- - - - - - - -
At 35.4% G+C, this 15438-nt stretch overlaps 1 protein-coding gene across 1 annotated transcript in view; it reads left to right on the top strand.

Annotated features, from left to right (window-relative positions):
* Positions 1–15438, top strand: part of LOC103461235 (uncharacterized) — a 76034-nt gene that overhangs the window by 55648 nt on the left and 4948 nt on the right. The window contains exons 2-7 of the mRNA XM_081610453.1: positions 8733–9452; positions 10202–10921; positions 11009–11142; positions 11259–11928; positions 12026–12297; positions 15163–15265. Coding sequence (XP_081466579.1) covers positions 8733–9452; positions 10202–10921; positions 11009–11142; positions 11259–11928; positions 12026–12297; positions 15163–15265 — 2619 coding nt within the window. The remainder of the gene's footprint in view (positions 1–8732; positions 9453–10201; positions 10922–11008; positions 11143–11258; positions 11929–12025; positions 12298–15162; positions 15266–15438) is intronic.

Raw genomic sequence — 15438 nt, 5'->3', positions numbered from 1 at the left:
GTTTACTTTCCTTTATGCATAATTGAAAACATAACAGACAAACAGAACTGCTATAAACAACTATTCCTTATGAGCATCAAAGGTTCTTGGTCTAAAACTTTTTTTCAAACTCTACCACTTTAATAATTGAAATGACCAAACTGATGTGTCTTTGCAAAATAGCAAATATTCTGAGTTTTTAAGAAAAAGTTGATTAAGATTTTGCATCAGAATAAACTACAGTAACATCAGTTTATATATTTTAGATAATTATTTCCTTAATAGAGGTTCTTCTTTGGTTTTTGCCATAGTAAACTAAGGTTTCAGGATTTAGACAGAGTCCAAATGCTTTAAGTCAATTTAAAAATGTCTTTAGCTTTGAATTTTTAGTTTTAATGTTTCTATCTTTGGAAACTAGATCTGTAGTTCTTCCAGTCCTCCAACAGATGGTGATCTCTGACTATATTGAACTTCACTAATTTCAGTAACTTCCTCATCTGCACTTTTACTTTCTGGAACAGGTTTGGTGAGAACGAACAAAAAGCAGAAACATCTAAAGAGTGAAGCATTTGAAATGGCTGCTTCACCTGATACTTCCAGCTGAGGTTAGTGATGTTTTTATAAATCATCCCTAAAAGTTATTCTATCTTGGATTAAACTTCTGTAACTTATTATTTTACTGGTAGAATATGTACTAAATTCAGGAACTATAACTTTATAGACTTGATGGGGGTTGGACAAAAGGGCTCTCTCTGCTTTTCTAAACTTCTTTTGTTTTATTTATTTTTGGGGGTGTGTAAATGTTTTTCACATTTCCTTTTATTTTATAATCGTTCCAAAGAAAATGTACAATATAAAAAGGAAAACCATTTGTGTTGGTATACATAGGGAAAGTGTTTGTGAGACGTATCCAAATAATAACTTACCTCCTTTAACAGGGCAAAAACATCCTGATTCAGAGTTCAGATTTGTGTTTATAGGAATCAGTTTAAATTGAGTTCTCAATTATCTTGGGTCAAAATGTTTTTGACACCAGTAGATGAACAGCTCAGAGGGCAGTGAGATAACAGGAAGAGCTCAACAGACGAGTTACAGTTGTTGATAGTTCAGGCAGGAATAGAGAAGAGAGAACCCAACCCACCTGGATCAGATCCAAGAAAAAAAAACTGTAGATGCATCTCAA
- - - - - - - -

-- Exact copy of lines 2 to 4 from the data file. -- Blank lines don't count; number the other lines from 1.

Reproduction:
Annotated features, from left to right (window-relative positions):
* Positions 1–15438, top strand: part of LOC103461235 (uncharacterized) — a 76034-nt gene that overhangs the window by 55648 nt on the left and 4948 nt on the right. The window contains exons 2-7 of the mRNA XM_081610453.1: positions 8733–9452; positions 10202–10921; positions 11009–11142; positions 11259–11928; positions 12026–12297; positions 15163–15265. Coding sequence (XP_081466579.1) covers positions 8733–9452; positions 10202–10921; positions 11009–11142; positions 11259–11928; positions 12026–12297; positions 15163–15265 — 2619 coding nt within the window. The remainder of the gene's footprint in view (positions 1–8732; positions 9453–10201; positions 10922–11008; positions 11143–11258; positions 11929–12025; positions 12298–15162; positions 15266–15438) is intronic.

Raw genomic sequence — 15438 nt, 5'->3', positions numbered from 1 at the left: